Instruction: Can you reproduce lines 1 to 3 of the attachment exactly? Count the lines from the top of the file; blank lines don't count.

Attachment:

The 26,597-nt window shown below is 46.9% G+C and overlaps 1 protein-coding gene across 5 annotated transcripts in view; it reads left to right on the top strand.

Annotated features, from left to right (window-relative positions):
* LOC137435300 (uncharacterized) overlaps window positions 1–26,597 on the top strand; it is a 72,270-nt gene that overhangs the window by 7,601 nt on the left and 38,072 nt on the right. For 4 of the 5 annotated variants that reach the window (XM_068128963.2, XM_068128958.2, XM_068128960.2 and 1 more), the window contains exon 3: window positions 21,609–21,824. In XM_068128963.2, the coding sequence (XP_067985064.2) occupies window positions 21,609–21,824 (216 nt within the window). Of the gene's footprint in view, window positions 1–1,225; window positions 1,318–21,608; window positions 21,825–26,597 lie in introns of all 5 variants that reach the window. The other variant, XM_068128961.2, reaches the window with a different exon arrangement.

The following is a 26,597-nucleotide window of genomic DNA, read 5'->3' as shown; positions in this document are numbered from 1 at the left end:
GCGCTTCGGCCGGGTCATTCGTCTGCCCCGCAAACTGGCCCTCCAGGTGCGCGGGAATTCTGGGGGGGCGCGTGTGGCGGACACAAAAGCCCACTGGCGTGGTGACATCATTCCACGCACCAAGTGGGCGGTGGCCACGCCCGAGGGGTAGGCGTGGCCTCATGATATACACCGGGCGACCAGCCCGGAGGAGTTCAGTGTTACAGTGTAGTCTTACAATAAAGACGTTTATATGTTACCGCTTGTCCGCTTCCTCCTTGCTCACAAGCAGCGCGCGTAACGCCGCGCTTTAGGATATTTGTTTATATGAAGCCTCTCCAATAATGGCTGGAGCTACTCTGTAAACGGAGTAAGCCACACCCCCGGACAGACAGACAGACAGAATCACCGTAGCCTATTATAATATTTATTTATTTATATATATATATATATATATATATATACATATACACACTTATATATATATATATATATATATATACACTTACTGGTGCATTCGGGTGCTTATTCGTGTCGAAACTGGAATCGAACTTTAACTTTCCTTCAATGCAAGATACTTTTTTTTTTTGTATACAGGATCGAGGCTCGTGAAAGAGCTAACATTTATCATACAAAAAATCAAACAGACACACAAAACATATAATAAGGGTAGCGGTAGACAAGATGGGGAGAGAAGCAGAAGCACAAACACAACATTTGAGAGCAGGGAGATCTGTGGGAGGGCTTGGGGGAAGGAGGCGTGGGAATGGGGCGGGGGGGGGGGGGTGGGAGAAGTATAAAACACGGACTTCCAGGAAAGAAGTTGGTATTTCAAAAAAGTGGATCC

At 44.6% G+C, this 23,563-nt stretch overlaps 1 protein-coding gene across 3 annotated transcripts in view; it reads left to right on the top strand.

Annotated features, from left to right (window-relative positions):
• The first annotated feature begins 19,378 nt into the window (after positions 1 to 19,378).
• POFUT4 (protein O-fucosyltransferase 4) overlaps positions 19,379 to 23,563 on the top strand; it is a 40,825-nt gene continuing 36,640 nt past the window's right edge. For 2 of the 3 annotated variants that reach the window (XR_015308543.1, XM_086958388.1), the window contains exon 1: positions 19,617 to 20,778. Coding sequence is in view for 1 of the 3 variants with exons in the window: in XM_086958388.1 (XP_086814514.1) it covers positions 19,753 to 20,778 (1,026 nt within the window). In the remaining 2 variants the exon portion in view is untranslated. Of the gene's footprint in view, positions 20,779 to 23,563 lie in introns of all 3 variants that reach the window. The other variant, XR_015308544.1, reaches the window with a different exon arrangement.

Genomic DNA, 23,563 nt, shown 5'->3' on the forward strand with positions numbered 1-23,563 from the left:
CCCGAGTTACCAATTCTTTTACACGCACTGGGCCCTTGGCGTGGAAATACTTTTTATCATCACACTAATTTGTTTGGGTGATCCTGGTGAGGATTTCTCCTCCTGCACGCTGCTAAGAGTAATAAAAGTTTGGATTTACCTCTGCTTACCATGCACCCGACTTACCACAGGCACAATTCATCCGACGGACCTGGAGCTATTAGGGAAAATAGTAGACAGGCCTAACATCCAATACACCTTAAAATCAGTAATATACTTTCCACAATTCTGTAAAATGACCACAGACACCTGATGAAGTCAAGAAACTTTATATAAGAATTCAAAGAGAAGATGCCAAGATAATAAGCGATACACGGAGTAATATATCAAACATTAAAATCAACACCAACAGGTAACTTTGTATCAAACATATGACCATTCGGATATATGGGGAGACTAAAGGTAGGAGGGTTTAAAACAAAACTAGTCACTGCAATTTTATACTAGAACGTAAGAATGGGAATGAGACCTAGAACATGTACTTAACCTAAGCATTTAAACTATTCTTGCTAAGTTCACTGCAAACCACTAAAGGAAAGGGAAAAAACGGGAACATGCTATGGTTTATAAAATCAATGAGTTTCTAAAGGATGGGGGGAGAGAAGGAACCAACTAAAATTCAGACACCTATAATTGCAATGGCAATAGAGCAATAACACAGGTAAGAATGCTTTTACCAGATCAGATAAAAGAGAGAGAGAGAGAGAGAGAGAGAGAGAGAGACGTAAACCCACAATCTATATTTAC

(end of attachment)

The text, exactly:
The 26,597-nt window shown below is 46.9% G+C and overlaps 1 protein-coding gene across 5 annotated transcripts in view; it reads left to right on the top strand.

Annotated features, from left to right (window-relative positions):
* LOC137435300 (uncharacterized) overlaps window positions 1–26,597 on the top strand; it is a 72,270-nt gene that overhangs the window by 7,601 nt on the left and 38,072 nt on the right. For 4 of the 5 annotated variants that reach the window (XM_068128963.2, XM_068128958.2, XM_068128960.2 and 1 more), the window contains exon 3: window positions 21,609–21,824. In XM_068128963.2, the coding sequence (XP_067985064.2) occupies window positions 21,609–21,824 (216 nt within the window). Of the gene's footprint in view, window positions 1–1,225; window positions 1,318–21,608; window positions 21,825–26,597 lie in introns of all 5 variants that reach the window. The other variant, XM_068128961.2, reaches the window with a different exon arrangement.